This review is based on three recent visits to "The Restaurant" the flagship F&B in The Chedi hotel here in Muscat, Oman.

About Suburban: Her credentials include 6 years working as a Sous chef, Pastry chef, and executive chef in America and Europe. Previous to that she was an undistinguished line cook, a smoothie and sandwich maker, and once, a night shift cook at a Denny's.

Suburban has worked for, and snorted staggering quantities of cocaine with, some of the top chefs in the world and thus feels qualified to review both distinguished and undistinguished fine dining restaurants. Having acheived a life long goal of finally leaving the restaurant industry, Suburban can be found killing time at home in the middle east, and contemplating which useless car to waste her husband's money on next. If you liked this review, you can send her money, pop rocks candy, spare parts for Chevrolet trucks, or a nice email. She can be reached at otheroman@gmail.com


Undercover Dragon said...

Hey, nice review Suburban.

I also think the new menu is totally unworkable. Its now full of things that you just don't want to eat.

And the water pisses me off too. Last time I was there I complained about the lack of Omani bottled water and refused to have Scottish, and I ordered a bottle of French Champagne just to emphasise that it wasn't the cost that was putting me off, but the principle.

More reviews please!

Sythe said...

Fantastic review!!! :)

I happen to know someone that knows the head chef there, and have passed the link on... I wonder what his reaction will be!!!!

Suburban said...

UD- CHeers, it's nice to have some backup on the water issue.


Noooooo!!! they'll burn me alive the next time I show my face there.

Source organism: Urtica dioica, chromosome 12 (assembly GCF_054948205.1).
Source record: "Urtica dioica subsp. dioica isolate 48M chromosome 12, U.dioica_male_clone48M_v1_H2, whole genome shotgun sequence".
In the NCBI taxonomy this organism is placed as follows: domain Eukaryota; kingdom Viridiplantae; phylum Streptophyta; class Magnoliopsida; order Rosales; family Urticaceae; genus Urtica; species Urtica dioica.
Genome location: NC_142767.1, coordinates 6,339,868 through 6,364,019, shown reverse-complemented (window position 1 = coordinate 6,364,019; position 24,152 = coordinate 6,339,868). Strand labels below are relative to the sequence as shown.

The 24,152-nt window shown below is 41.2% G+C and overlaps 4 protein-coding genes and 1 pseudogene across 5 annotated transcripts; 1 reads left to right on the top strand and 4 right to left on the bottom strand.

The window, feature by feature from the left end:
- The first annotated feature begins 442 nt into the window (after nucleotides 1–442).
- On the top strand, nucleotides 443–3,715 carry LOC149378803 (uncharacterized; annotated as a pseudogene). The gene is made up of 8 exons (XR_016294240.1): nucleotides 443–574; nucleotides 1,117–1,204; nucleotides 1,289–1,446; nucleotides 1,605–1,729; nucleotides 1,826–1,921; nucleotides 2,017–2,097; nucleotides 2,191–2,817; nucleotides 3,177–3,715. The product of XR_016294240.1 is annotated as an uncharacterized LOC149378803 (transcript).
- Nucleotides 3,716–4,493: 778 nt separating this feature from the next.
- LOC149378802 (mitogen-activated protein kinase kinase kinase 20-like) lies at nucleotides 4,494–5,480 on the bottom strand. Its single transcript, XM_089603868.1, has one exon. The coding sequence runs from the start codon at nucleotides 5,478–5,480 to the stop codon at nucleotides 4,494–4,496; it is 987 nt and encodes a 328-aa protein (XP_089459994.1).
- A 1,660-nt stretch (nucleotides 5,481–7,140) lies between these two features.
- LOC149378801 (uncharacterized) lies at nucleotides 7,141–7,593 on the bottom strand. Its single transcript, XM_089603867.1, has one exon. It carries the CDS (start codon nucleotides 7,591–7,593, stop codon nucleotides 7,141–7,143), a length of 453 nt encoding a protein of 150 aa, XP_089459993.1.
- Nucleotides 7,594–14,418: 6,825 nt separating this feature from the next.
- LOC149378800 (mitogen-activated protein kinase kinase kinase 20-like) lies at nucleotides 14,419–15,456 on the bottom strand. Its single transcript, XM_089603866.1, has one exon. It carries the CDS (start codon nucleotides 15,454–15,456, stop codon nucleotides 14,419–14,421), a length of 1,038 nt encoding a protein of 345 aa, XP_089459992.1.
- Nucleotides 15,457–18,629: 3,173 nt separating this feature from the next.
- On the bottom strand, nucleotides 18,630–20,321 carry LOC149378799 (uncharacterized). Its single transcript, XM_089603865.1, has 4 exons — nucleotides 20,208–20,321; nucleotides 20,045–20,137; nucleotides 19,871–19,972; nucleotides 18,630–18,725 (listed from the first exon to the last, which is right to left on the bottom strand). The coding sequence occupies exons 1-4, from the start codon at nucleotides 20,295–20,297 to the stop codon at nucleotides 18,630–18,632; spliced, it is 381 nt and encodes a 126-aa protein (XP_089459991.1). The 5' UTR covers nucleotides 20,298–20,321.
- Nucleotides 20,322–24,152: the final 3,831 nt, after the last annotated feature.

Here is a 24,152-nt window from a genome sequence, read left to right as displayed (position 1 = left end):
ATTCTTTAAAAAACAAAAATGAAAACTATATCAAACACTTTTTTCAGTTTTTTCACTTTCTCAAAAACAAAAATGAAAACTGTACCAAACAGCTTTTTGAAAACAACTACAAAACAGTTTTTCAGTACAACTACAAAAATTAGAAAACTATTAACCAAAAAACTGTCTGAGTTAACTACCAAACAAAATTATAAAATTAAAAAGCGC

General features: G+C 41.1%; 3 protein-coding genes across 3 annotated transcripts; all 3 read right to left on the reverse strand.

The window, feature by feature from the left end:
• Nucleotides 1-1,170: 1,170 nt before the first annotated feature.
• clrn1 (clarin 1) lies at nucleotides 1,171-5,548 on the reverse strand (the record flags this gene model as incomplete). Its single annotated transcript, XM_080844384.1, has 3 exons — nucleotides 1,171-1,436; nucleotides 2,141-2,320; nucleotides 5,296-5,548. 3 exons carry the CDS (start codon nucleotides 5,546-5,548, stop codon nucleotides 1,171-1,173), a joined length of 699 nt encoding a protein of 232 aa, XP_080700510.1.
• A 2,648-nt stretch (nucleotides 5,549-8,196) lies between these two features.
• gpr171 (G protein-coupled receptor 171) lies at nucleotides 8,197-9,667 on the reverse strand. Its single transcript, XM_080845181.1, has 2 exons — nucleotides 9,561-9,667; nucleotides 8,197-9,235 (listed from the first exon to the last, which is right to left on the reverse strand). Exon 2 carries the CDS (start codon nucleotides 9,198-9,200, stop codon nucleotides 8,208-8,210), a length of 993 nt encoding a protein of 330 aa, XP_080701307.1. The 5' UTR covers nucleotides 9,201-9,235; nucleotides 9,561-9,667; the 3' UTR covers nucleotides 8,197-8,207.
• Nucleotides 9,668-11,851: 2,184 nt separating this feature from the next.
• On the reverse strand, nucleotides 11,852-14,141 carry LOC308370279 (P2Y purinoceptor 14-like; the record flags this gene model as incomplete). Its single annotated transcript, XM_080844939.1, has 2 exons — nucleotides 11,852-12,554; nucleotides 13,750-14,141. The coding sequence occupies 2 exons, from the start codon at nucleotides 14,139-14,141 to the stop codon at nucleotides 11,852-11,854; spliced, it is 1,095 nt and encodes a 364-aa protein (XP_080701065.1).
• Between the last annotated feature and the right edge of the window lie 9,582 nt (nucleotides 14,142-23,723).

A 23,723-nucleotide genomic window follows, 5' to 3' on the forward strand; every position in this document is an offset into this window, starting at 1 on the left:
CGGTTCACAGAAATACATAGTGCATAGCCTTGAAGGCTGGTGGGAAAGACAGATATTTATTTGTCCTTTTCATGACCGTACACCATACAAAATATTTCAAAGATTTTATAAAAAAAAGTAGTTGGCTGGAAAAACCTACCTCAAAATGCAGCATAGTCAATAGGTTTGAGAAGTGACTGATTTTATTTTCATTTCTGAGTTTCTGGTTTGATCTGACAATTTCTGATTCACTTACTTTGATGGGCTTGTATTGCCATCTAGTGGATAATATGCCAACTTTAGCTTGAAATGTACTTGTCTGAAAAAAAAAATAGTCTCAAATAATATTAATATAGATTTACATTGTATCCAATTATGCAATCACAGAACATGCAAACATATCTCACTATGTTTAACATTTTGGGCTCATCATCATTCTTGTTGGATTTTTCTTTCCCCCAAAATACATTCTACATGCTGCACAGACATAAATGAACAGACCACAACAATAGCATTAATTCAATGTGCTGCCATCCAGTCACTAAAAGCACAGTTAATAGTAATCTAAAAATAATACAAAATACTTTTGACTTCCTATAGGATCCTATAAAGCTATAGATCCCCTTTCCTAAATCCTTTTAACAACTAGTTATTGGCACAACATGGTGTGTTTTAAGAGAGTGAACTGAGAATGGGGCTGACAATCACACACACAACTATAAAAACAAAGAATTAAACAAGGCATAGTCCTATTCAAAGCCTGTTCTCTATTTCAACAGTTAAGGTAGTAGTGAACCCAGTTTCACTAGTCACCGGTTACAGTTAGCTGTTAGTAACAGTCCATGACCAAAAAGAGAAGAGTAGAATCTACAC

I'm planning on sending the review to them anyway (anonimously!!!), alog with a complmentary copy of the french Laundry cookbook, and the Les'Halles cookbook.

Anonymous said...

Brava, Suburban! Fun to read some real foodie writing about a place in our neck of the woods. It's a shame for a place like the Chedi to just tread water, given what it could be.

We did have a pretty divine lunch at the seaside restaurant before the weather got so dreary - if you can get past the 40RO price for the fresh seafood platter, it's divine...

Anonymous said...

Great review. Awful spelling.

Suburban said...


Yeah, we liked the seafood restaurant better, though it still suffers from menu Items I don't want to eat. I couldn't bring myself to fork over RO40 for the seafood platter, especially because it was cold. The little soup they sent out as an Amuse Bouche was fab.

Anon- thanks. For some reason the spell check function wasn't working the day I posted it. As you can see, the Ney York Times won't be calling me to take over as Editor in chief anytime soon.

kyle foley said...

i read on someone else's blog that they don't have home web access in oman - is this true? or maybe it was just true for him.

are you teaching in oman?

Suburban said...

UNless you live somewhere really remote, home internet is available to everyone, though the speeds leave much to be desired.

Nawras offers an insanely fast connection using a sim card and thier high speed 3G network. It costs about thirty bucks a month.

I do not teach. The adolescent and Stone read that question and almost pissed themselves laughing. I am practically iliteratte.

Anonymous said...

I'm too cheap to eat there so I simply enjoy their mocktails on their beach when I'm in Muscat....gotta love the architecture though

Unknown said...

Going to Oman this week. Any good dining recommendations in Muscat away from the Chedi (we're staying at Chedi)? It's often hard to get good foodie advice!